Keep Yankee open
Last Friday morning, on my way to work in Montpelier, as I zipped on my bike down Berlin Street past Al Blakey’s house and solar array, I began thinking about his letter (“Vermont Yankee —Who needs it?” June 20). As might be expected from someone who has “put his money where his mouth is,” he raises many thoughtful ideas. In particular, he cites some new solar and wind power construction statistics and then says, “so much for the belief that green energy cannot replace nuclear.”
In one important sense — low-carbon content — nuclear power is already green. The “lifecycle” (including mining, processing, everything) of its carbon footprint is virtually identical to that of wind, solar and hydro power, according to the U.S. Energy Information Administration. It makes little sense to replace a large, existing, reliable source of very low-carbon power, in the name of climate change activism.
Furthermore, wind and solar energy cannot replace nuclear, any more than heating oil can replace gasoline. Fill a gas tank with heating oil, and the car stops. Replace a 24/7 baseload generator like Vermont Yankee with intermittent, weather-dependent wind and solar, and the carefully balanced transmission grid will crash in a flurry of brownouts, electrical fires and blackouts. The modern transmission grid can accept about 20 percent intermittent power. More than that, and service and equipment will degrade.
Mr. Blakey calls for a new “microgrid” transmission system, which to my knowledge has never been successfully built and used in a large area. Is it doable? If so, how much will it cost? And how long would it take to build? Vermont Yankee or no Vermont Yankee, our existing need for baseload power remains. Sadly, Vermont’s utilities, once almost entirely carbon-free, now rely more heavily than ever on carbon-emitting natural-gas burning plants in southern New England.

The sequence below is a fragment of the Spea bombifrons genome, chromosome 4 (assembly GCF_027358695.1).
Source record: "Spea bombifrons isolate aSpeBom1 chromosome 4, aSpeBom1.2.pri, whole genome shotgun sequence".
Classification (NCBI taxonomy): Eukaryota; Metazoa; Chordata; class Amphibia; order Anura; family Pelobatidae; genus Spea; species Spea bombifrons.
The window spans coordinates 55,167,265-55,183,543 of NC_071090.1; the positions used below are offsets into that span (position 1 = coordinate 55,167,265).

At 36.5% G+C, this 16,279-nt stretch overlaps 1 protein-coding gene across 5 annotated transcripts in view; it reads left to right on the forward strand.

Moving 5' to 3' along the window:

Renewables proponent David Blittersdorf estimates that by 2050, Vermont will need 18,000 million megawatt/hours, or three times the electricity we use now. Last year, all of the industrial solar generators in the Vermont SPEED program produced just slightly more than a millionth of that amount — 19,000 mw/h. Or to bring the matter closer to home for both Mr. Blakey and myself: According to the Vermont Department of Public Service, moving just 5 percent closer to the state’s goal of 90 percent total renewable energy would require solar panels on every square inch of an area 1.3 times the size of the city of Barre.
As technology improves, Vermont may very well have a sparkling (and not merely sparking) renewable power future. But at present, intermittent renewable power alone cannot be its backbone. Perhaps we can avoid the fate of pro-renewables Germany, which opted to close nuclear plants and then was forced by demand for baseload power to order the construction of many new coal-burning plants. At least until a clean, safe, economic, reliable alternative is up and running in Vermont, we should not throw out the Vermont Yankee baby with the bathwater.
Communications director, Vermont Energy Partnership
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